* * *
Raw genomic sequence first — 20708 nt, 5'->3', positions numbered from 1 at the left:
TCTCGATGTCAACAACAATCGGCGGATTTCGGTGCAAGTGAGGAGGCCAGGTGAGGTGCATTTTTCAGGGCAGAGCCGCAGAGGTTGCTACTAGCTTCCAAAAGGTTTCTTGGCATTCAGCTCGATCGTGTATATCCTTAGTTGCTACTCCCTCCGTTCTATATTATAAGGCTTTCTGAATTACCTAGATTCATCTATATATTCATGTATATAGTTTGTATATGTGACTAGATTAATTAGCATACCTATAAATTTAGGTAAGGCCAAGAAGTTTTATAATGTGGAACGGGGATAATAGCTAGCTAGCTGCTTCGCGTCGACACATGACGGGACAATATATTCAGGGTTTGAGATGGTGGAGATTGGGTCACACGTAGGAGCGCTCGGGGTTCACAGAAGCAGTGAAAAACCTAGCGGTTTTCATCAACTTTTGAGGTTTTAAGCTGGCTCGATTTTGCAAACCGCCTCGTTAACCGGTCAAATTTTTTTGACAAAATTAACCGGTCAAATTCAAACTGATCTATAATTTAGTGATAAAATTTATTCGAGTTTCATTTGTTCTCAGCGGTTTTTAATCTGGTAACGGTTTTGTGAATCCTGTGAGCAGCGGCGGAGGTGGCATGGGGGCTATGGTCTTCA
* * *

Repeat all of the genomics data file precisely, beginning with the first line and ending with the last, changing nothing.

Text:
Raw genomic sequence first — 20708 nt, 5'->3', positions numbered from 1 at the left:
TCTCGATGTCAACAACAATCGGCGGATTTCGGTGCAAGTGAGGAGGCCAGGTGAGGTGCATTTTTCAGGGCAGAGCCGCAGAGGTTGCTACTAGCTTCCAAAAGGTTTCTTGGCATTCAGCTCGATCGTGTATATCCTTAGTTGCTACTCCCTCCGTTCTATATTATAAGGCTTTCTGAATTACCTAGATTCATCTATATATTCATGTATATAGTTTGTATATGTGACTAGATTAATTAGCATACCTATAAATTTAGGTAAGGCCAAGAAGTTTTATAATGTGGAACGGGGATAATAGCTAGCTAGCTGCTTCGCGTCGACACATGACGGGACAATATATTCAGGGTTTGAGATGGTGGAGATTGGGTCACACGTAGGAGCGCTCGGGGTTCACAGAAGCAGTGAAAAACCTAGCGGTTTTCATCAACTTTTGAGGTTTTAAGCTGGCTCGATTTTGCAAACCGCCTCGTTAACCGGTCAAATTTTTTTGACAAAATTAACCGGTCAAATTCAAACTGATCTATAATTTAGTGATAAAATTTATTCGAGTTTCATTTGTTCTCAGCGGTTTTTAATCTGGTAACGGTTTTGTGAATCCTGTGAGCAGCGGCGGAGGTGGCATGGGGGCTATGGTCTTCA